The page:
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Blue Light Exposure Just Twice A Day Causes Insulin Resistance In Humans

haidut

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No need to elaborate, given how much Ray has written about red and blue light and their effects on metabolism. The key result from the study was that just 3 hours of exposure was enough to trigger that metabolic dysfunction. Imagine what happens at night when there is ambient blue light everywhere, including coming through the window from the streets. Of course, I don't even have to mention the 8-10 hours 5 days a week that every working person has to endure under the soul-sucking office fluorescent (blue) lights.

Morning and Evening Blue-Enriched Light Exposure Alters Metabolic Function in Normal Weight Adults

"...Increasing evidence points to associations between light-dark exposure patterns, feeding behavior, and metabolism. This study aimed to determine the acute effects of 3 hours of morning versus evening blue-enriched light exposure compared to dim light on hunger, metabolic function, and physiological arousal. Nineteen healthy adults completed this 4-day inpatient protocol under dim light conditions (<20lux). Participants were randomized to 3 hours of blue-enriched light exposure on Day 3 starting either 0.5 hours after wake (n = 9; morning group) or 10.5 hours after wake (n = 10; evening group). All participants remained in dim light on Day 2 to serve as their baseline. Subjective hunger and sleepiness scales were collected hourly. Blood was sampled at 30-minute intervals for 4 hours in association with the light exposure period for glucose, insulin, cortisol, leptin, and ghrelin. Homeostatic model assessment of insulin resistance (HOMA-IR) and area under the curve (AUC) for insulin, glucose, HOMA-IR and cortisol were calculated. Comparisons relative to baseline were done using t-tests and repeated measures ANOVAs. In both the morning and evening groups, insulin total area, HOMA-IR, and HOMA-IR AUC were increased and subjective sleepiness was reduced with blue-enriched light compared to dim light. The evening group, but not the morning group, had significantly higher glucose peak value during blue-enriched light exposure compared to dim light. There were no other significant differences between the morning or the evening groups in response to blue-enriched light exposure. Blue-enriched light exposure acutely alters glucose metabolism and sleepiness, however the mechanisms behind this relationship and its impacts on hunger and appetite regulation remain unclear. These results provide further support for a role of environmental light exposure in the regulation of metabolism.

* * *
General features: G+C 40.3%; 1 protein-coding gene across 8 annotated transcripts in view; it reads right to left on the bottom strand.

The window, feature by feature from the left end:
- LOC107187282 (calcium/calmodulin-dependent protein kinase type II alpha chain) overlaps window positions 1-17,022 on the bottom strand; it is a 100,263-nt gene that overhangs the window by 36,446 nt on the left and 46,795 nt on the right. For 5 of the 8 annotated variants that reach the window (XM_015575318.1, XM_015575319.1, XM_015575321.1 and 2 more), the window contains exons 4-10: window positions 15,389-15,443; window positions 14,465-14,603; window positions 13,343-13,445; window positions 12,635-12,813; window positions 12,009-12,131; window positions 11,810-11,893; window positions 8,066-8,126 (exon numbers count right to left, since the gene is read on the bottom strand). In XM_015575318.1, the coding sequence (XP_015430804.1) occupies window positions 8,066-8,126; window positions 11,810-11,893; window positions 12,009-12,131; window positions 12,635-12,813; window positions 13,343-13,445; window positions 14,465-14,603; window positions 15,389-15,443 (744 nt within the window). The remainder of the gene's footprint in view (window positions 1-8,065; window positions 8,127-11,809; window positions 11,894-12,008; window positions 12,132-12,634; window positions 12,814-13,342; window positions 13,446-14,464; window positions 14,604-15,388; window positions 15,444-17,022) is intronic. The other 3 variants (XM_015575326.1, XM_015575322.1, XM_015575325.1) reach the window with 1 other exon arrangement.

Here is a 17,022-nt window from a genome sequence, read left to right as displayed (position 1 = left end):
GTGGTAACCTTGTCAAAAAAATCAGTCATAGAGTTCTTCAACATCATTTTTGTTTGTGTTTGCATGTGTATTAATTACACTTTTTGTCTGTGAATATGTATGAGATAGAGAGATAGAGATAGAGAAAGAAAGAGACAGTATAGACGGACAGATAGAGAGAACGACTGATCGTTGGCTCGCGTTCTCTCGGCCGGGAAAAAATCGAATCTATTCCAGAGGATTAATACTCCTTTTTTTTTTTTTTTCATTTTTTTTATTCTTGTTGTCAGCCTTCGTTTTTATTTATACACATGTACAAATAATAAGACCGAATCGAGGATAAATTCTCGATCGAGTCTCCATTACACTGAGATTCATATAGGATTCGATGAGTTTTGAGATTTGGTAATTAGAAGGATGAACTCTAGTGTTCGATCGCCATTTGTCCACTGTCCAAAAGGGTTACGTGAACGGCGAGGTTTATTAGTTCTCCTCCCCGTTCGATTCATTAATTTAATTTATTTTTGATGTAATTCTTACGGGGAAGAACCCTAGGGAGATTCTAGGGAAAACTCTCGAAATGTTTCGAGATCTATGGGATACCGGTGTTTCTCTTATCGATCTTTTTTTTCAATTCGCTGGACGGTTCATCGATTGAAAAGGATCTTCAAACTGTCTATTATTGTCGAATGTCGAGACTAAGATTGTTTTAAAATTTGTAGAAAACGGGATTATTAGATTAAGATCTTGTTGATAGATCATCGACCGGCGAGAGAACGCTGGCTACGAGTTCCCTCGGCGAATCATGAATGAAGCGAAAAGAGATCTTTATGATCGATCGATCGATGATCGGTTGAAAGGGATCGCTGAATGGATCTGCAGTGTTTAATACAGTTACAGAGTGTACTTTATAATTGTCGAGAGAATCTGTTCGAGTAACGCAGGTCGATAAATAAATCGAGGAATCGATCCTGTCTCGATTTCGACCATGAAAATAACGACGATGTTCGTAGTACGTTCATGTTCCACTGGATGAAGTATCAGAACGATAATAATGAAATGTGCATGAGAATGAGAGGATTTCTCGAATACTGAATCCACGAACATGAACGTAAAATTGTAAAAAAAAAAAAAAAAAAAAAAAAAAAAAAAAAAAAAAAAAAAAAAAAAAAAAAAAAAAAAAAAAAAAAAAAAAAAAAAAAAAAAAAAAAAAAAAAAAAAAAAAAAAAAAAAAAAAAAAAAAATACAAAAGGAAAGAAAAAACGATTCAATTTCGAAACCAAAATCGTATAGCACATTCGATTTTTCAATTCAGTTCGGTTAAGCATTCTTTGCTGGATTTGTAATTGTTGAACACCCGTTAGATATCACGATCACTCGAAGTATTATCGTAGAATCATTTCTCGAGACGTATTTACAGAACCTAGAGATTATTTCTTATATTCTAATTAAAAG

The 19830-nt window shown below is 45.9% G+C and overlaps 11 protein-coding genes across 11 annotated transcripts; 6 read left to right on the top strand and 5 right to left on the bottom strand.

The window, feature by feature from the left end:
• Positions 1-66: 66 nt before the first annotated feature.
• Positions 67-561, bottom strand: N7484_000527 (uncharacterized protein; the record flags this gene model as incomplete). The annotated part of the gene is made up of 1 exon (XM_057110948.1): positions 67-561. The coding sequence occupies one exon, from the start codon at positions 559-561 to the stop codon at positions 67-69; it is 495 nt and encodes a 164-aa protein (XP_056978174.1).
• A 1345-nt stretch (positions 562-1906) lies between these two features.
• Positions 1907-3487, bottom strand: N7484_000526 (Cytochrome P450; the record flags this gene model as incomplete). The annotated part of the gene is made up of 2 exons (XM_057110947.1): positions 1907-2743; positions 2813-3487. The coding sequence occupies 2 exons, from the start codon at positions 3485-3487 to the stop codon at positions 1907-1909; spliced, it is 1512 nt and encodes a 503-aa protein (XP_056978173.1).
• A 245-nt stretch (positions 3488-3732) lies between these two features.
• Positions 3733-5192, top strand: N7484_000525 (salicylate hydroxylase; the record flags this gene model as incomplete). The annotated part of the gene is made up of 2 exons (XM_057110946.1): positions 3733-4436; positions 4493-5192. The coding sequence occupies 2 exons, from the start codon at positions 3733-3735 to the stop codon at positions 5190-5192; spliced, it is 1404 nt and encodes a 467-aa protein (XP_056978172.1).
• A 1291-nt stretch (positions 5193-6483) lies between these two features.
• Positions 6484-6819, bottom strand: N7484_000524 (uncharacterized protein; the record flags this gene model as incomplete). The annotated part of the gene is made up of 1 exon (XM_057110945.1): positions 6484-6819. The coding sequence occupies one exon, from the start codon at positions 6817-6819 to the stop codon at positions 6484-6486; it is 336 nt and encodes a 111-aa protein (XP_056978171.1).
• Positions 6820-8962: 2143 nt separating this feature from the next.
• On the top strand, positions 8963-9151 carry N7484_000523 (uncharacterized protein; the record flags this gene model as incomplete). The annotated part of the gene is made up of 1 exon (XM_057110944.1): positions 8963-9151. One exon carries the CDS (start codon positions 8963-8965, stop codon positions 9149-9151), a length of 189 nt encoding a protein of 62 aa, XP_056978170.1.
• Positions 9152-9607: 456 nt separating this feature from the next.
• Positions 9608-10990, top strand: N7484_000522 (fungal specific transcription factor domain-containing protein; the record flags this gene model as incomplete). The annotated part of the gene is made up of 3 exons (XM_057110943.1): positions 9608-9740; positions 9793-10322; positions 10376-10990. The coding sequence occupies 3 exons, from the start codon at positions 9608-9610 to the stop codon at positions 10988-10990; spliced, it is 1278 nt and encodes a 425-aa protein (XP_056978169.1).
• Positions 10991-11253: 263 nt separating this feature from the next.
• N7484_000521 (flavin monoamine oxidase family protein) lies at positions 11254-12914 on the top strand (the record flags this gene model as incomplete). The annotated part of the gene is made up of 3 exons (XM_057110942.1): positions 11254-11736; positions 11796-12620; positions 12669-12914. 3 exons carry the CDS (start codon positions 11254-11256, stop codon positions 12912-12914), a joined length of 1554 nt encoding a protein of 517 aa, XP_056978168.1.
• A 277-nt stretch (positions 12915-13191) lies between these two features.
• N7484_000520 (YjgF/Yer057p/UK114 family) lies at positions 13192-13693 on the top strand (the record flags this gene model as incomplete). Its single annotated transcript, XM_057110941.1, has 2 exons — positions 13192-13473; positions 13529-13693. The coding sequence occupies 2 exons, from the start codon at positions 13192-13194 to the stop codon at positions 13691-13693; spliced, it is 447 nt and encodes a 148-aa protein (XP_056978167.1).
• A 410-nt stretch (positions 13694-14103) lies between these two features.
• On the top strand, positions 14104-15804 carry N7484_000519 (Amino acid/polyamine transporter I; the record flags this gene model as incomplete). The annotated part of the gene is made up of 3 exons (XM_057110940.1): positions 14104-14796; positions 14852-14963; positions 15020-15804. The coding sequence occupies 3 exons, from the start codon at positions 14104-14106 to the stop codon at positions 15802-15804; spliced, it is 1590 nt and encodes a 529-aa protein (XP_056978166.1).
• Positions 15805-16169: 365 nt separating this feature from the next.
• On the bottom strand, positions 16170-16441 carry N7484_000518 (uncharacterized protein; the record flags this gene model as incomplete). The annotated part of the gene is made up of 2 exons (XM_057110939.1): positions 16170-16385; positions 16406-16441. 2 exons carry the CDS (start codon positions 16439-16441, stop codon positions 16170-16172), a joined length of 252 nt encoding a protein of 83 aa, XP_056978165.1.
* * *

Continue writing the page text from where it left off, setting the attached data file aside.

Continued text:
Kasper

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Sep 11, 2013
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Does that maybe mean that staring to a computer screen for hours in the day is problematic? I read that computer screens contain a lot of blue light.

Also, I wonder, the sun also contains a lot of blue light wavelengths, but maybe it is not problematic as it comes with red light as well?

BLACK_BO2.gif
 

Tarmander

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Apr 30, 2015
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Hmm. The question in my mind, is this blue light as absorbed through the retina? Or through the skin?
 

paymanz

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other than f.lux i changed windows color and firefox theme to red and it seems good at least on my eye and especially at nights.

nice study ,thanks haidut:)
 

charlie

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If you are on Linux I suggest Redshift.
 

CoolTweetPete

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Peat has written about the effect of red light potentially protecting from exposure to blue light.

Maybe using a red light (like from Red Light Man) would be a good idea when working under fluorescents (like now :???:)
 

paymanz

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i also turned off all gamma rays of my monitor, that one should be done on monitors settings i think.
 

Hitoshi

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Nov 28, 2015
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sunlight is full spectrum and follows a batural diurnal rhythm both in rise and set as well as the frequencies that make it to you depending on its angle of inclination. morning contains most blue, evening more red. ever seen a blue or white sunset?
 
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I'm confused about what is "blue-light" and what is not. Is it blue-light if it just looks blue? And does using a red filter really help? Blue light from the sun or from fluorescent light doesn't look blue, so how can I tell when I'm being exposed to it? If using a red filter on the phone or computer helps, shouldn't one be used all the time?
 

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